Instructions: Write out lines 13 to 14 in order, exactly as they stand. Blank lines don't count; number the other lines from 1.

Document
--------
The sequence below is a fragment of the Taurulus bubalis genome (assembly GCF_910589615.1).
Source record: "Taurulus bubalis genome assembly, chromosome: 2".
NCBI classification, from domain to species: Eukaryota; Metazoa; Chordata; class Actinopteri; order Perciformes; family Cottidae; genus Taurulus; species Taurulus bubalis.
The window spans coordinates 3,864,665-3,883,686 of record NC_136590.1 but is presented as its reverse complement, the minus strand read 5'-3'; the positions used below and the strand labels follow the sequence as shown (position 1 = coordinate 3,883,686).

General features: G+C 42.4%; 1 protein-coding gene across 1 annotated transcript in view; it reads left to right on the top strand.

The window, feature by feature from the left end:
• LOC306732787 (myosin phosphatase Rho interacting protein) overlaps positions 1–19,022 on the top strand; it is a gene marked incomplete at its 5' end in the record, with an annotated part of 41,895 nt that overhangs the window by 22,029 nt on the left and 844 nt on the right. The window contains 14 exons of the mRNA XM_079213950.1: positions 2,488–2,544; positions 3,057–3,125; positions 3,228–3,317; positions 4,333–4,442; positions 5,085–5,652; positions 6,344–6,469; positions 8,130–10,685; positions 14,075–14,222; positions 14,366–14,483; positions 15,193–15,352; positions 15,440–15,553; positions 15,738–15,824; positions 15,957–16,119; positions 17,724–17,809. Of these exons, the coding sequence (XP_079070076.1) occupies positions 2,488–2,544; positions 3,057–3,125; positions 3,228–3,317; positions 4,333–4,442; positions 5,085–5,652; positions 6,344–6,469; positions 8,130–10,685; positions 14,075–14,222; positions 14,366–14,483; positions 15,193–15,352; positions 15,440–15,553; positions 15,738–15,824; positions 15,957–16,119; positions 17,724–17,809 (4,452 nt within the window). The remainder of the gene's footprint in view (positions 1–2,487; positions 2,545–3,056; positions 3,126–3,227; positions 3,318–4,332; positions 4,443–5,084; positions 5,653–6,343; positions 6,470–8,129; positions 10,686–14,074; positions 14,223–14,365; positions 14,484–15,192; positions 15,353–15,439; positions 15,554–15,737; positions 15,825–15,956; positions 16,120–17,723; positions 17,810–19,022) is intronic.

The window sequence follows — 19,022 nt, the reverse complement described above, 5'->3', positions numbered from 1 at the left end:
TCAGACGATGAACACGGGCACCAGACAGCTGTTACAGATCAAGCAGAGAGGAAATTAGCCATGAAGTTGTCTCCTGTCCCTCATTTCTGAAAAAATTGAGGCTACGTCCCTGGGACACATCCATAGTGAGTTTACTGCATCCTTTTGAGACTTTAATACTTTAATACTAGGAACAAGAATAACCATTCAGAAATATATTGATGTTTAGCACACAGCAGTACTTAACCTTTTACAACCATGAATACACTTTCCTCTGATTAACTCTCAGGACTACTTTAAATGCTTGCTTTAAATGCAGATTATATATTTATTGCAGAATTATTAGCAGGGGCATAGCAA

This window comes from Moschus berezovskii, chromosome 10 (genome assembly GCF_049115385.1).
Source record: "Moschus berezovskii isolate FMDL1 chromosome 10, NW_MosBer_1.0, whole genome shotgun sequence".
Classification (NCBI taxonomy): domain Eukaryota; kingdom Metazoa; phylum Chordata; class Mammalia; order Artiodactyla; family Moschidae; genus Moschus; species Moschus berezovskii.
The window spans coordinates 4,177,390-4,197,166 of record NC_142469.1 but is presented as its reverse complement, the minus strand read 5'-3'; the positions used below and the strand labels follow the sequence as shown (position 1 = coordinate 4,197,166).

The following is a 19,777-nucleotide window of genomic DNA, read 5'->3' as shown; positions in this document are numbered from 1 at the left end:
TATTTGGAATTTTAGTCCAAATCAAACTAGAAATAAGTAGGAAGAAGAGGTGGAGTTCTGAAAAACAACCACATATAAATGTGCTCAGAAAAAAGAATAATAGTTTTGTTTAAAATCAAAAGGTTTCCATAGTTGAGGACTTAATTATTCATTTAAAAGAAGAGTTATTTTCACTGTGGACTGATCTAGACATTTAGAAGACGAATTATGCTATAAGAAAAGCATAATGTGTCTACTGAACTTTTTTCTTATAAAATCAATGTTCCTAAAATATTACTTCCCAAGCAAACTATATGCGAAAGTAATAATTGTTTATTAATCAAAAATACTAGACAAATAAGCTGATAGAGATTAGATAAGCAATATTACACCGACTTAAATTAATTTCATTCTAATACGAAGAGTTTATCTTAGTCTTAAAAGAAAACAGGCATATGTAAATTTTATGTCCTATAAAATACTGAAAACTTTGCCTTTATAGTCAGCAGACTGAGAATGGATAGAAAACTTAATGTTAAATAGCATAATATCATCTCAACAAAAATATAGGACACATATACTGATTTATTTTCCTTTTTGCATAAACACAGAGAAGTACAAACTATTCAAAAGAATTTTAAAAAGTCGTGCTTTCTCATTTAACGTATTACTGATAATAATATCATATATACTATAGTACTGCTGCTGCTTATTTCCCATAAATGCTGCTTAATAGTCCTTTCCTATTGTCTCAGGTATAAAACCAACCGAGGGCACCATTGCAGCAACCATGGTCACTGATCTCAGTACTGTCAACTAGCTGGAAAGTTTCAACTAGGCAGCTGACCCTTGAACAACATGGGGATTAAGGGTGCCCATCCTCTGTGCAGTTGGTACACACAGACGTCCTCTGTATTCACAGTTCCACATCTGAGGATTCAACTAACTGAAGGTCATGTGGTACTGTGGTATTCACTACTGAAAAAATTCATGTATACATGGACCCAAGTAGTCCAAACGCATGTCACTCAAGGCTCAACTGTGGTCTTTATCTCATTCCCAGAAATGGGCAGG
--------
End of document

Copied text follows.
The window spans coordinates 4,177,390-4,197,166 of record NC_142469.1 but is presented as its reverse complement, the minus strand read 5'-3'; the positions used below and the strand labels follow the sequence as shown (position 1 = coordinate 4,197,166).

The following is a 19,777-nucleotide window of genomic DNA, read 5'->3' as shown; positions in this document are numbered from 1 at the left end: